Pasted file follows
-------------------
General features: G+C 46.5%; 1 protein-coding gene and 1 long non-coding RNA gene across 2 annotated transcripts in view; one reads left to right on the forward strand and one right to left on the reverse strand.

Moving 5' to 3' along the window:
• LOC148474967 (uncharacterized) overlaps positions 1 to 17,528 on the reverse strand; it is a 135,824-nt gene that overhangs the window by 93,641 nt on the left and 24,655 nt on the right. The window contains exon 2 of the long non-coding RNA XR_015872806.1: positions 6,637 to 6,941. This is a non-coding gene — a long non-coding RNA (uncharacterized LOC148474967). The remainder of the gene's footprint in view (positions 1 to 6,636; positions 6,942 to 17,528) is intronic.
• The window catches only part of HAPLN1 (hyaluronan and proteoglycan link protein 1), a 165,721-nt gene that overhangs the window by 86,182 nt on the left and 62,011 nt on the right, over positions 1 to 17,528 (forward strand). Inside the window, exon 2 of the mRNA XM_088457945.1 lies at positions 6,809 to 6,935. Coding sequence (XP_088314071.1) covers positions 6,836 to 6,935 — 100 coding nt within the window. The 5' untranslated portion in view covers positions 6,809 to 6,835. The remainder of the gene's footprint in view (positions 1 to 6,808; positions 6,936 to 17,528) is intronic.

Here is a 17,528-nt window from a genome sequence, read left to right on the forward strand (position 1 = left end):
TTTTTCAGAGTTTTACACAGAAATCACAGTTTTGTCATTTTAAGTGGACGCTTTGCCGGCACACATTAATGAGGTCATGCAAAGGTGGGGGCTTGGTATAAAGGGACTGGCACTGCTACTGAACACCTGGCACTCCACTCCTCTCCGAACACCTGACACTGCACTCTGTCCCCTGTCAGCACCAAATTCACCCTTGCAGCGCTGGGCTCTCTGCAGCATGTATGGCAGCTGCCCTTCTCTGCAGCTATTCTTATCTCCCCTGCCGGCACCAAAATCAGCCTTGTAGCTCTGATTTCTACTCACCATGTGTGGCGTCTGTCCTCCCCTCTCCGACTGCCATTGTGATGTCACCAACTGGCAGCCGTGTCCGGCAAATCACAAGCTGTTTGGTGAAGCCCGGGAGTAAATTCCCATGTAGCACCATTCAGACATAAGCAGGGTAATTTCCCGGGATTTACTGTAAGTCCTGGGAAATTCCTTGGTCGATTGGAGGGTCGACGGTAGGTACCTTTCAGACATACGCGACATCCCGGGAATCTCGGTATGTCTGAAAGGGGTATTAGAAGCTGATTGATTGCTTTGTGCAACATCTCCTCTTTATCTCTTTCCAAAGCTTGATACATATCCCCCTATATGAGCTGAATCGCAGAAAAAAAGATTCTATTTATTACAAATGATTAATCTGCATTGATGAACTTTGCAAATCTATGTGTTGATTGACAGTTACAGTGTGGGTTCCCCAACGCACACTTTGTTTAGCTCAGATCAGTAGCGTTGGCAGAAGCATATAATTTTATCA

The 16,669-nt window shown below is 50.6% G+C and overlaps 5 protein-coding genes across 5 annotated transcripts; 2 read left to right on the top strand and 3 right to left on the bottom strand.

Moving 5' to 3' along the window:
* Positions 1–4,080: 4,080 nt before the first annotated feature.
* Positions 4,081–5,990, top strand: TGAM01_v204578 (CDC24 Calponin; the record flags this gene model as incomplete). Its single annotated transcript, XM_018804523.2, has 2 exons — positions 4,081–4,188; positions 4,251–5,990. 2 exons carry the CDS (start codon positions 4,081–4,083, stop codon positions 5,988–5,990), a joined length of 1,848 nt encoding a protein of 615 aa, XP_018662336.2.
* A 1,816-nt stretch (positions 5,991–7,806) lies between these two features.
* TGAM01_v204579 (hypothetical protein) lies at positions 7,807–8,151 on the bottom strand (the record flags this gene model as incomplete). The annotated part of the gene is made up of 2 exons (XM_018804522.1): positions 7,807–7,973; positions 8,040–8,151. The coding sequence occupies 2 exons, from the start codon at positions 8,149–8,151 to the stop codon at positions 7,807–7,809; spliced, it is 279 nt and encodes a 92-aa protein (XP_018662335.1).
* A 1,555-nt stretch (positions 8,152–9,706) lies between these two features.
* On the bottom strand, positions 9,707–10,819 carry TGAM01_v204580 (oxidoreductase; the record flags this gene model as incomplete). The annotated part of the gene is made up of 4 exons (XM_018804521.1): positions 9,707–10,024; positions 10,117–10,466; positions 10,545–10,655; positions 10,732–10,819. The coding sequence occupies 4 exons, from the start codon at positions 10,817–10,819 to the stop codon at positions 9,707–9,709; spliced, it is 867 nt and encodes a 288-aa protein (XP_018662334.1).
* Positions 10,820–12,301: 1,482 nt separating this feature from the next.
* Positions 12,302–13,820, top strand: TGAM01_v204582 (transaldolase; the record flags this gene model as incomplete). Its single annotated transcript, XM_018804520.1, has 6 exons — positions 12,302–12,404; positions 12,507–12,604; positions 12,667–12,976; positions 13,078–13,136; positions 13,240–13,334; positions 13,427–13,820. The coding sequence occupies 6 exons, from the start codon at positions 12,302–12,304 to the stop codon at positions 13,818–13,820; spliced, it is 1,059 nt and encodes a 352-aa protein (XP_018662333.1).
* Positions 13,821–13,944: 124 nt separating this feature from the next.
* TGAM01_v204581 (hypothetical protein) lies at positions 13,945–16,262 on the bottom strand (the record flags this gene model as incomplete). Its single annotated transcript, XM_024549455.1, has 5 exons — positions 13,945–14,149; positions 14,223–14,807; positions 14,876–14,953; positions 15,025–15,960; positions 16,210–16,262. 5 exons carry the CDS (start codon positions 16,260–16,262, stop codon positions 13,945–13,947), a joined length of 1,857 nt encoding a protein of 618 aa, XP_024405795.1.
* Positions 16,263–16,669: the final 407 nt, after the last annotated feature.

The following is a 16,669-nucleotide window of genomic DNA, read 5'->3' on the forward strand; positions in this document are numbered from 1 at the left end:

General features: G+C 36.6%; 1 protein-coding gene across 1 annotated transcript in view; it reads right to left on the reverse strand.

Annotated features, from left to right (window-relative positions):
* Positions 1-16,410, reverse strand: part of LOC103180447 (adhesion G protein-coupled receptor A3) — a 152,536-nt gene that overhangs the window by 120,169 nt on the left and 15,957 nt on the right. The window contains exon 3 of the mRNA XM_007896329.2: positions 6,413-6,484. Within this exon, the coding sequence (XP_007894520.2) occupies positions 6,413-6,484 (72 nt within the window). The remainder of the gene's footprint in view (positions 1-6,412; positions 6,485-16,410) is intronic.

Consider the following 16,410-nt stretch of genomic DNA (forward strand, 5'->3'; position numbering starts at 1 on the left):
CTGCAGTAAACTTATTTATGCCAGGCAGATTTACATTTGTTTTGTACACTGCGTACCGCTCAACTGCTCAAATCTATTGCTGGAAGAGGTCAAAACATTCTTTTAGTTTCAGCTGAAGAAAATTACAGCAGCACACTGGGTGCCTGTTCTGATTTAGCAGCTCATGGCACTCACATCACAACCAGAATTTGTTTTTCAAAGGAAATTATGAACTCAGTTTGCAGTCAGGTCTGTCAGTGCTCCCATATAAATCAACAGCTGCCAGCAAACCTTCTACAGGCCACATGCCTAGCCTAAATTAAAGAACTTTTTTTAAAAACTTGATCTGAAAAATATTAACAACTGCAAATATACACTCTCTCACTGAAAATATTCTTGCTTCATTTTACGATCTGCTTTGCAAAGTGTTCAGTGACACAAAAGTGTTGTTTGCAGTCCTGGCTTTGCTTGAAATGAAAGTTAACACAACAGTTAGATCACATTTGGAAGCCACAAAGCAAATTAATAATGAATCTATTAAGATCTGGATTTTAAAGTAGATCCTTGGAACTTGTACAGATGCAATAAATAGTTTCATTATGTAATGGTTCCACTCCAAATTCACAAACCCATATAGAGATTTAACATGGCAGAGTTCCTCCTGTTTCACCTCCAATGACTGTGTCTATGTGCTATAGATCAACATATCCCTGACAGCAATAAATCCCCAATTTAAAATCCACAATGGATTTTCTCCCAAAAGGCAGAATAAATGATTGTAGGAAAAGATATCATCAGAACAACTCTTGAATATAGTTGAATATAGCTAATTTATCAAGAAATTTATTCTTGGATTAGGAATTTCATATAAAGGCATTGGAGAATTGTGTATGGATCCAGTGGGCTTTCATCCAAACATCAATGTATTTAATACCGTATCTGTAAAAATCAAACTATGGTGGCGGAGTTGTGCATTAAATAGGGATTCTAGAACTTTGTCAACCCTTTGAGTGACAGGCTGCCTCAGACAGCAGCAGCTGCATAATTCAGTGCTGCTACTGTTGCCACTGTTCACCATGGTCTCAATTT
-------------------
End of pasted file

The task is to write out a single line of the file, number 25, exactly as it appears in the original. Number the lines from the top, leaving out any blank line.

CTGCAGTAAACTTATTTATGCCAGGCAGATTTACATTTGTTTTGTACACTGCGTACCGCTCAACTGCTCAAATCTATTGCTGGAAGAGGTCAAAACATTCTTTTAGTTTCAGCTGAAGAAAATTACAGCAGCACACTGGGTGCCTGTTCTGATTTAGCAGCTCATGGCACTCACATCACAACCAGAATTTGTTTTTCAAAGGAAATTATGAACTCAGTTTGCAGTCAGGTCTGTCAGTGCTCCCATATAAATCAACAGCTGCCAGCAAACCTTCTACAGGCCACATGCCTAGCCTAAATTAAAGAACTTTTTTTAAAAACTTGATCTGAAAAATATTAACAACTGCAAATATACACTCTCTCACTGAAAATATTCTTGCTTCATTTTACGATCTGCTTTGCAAAGTGTTCAGTGACACAAAAGTGTTGTTTGCAGTCCTGGCTTTGCTTGAAATGAAAGTTAACACAACAGTTAGATCACATTTGGAAGCCACAAAGCAAATTAATAATGAATCTATTAAGATCTGGATTTTAAAGTAGATCCTTGGAACTTGTACAGATGCAATAAATAGTTTCATTATGTAATGGTTCCACTCCAAATTCACAAACCCATATAGAGATTTAACATGGCAGAGTTCCTCCTGTTTCACCTCCAATGACTGTGTCTATGTGCTATAGATCAACATATCCCTGACAGCAATAAATCCCCAATTTAAAATCCACAATGGATTTTCTCCCAAAAGGCAGAATAAATGATTGTAGGAAAAGATATCATCAGAACAACTCTTGAATATAGTTGAATATAGCTAATTTATCAAGAAATTTATTCTTGGATTAGGAATTTCATATAAAGGCATTGGAGAATTGTGTATGGATCCAGTGGGCTTTCATCCAAACATCAATGTATTTAATACCGTATCTGTAAAAATCAAACTATGGTGGCGGAGTTGTGCATTAAATAGGGATTCTAGAACTTTGTCAACCCTTTGAGTGACAGGCTGCCTCAGACAGCAGCAGCTGCATAATTCAGTGCTGCTACTGTTGCCACTGTTCACCATGGTCTCAATTT